Each person thinks that he has the formula for triumph over life’s limitations and knows with authority what it means to be a man….”– Ernest Becker, The Denial of Death, p. 255
This is precisely the question right now in not one but two headline cases. One concerns 13-year-old Jahi McMath in Oakland, CA, who developed complications following surgery for sleep apnea. She lost a large amount of blood and doctors declared brain dead on December 12. Yet, her parents have fought to keep her connected to a ventilator.
The other case, reappearing in the headlines during this past week, involves Marlise Munoz, a 33-year-old woman from Fort Worth, TX, who collapsed from a blood clot while 14 weeks pregnant. Munoz has also been declared brain dead, but this time, until a state district judge intervened last Friday, the hospital refused to remove her from the ventilator because it would harm the fetus. The state law in Texas bars hospitals from removing “life-sustaining treatment” from pregnant women. But this judge declared that because Munoz was brain dead she was legally dead, and therefore the family’s wishes to disconnect her from the ventilator could be honored.
The brain is dead but the heart continues to beat…is that lie, death, or some terrible form of limbo medical science has yet to classify as separate from life and death?
The parents of Jahi McMath are convinced that their daughter is responsive—that on some level—signified by the heartbeat—she knows they are there, and that despite all medical evidence to the contrary, she will return to “life.” Therefore, they go on fighting for her continued care.
The Munoz family, however, had been fighting for Marlise’s right to die, especially since they had little hope that even the fetus could have successfully weathered Marlise’s condition. Indeed, The New York Times reported that there have been few studies of fetuses surviving in the wombs of brain-dead women, and only one of five that had been 13-15 weeks at the time of the mother’s death survived birth. Additionally, the obstetricians said that it is nearly impossible tell how much neurological and physiological damage these fetuses might sustain under such conditions.
In a think piece for The New York Times, Carey and Grady quoted James L. Bernat, a neuroscience professor at Dartmouth, described these conditions of brain death by saying “part of the organism is still alive, obviously, but the organism as a whole—the human being—is gone” (Carey & Grady, 2014).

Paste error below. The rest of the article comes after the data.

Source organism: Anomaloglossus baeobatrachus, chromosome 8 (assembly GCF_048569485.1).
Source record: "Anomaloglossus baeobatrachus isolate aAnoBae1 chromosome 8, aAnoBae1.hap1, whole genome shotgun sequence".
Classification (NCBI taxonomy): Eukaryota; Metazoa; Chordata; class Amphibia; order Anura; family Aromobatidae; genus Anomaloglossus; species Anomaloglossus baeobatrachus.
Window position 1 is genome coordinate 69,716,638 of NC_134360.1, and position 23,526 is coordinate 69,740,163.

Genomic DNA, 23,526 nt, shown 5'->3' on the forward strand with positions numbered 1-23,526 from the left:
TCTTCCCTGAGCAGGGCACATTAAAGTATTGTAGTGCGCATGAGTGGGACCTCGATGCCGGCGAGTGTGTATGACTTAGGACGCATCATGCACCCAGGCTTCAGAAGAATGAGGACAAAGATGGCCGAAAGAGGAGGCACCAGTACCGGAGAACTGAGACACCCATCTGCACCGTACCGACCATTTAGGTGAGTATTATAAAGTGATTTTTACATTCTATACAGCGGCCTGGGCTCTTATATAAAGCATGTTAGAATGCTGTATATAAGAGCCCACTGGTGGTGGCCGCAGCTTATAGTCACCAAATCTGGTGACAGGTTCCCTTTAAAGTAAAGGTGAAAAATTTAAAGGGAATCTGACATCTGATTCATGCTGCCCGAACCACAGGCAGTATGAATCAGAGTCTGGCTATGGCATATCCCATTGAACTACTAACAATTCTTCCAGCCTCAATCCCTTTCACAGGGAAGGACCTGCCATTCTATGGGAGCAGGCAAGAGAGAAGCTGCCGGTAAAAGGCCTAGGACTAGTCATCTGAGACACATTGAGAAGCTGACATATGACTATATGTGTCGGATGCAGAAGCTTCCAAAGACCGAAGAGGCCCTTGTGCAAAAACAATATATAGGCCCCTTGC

In The Denial of Death, Becker notes the wisdom from the Enlightenment predicting a utopian world in which death could be delayed tens if not hundreds of years. The problem, though, they realized, was that “postponement of death is not a solution to the fear of death… there will still remain the fear of dying prematurely” (p. 267).
In both cases, I suspect, it is fear of death that is the driving force—for Jahi’s parents as well as for the doctors in Fort Worth who were caring for Munoz and her fetus. This is the dilemma of existence, as Becker says—we are born, only eventually to die. No matter how much training, how much expertise the doctors might have, they cannot change this existential given. Medical science has ways to prolong life, ameliorate suffering, and test for etiologies. But it cannot defy the limits of existence.
But fear must be respected too. It is almost as formidable a force as death. While fear, unlike death, may be vanquished or quelled from time to time, it fights hard and not always fairly. Jahi’s parents are battling fear right now—the fear of having to let go of their daughter way too soon and way too unexpectedly. If they need more time—to hear her heart beat, to brush her hair, or touch her cheek as she lies in bed—is that such a terrible thing that they are granted that time?
And would it have been so terrible for the doctors in Fort Worth to respect the wishes of Munoz’s family without the need for a judge’s intervention, and let her and her fetus go? To allow the family to mourn and grieve as they have needed to—rather than continue to inflict the kind of pain they were inflicting by prolonging this case against the family’s will in the name of the “law” and “medical science”? Isn’t that a violation of the Hippocratic Oath to do no harm?
Who decides when the essential parts of what makes a human being human—whether that is the organic brain and heart, the larger mind, the soul, or something else beyond definition—appear to be irretrievably gone? A doctor, a family member, a clergy member, a shaman? There may not be any sufficient answer to this question. What we do know, however, is that for all the blessings medical science has brought us, it has made the question of when do we die much harder to answer.
Becker, E. (1973). The denial of death. New York, NY: Free Press Paperbacks.
Carey, B. & Grady, D. (2014, January 9). At issue in 2 wrenching cases: What to do after the brain dies. The New York Times [Online Edition]. Retrieved from: http://www.nytimes.com/2014/01/10/health/the-science-behind-brain-death….
— Sarah Kass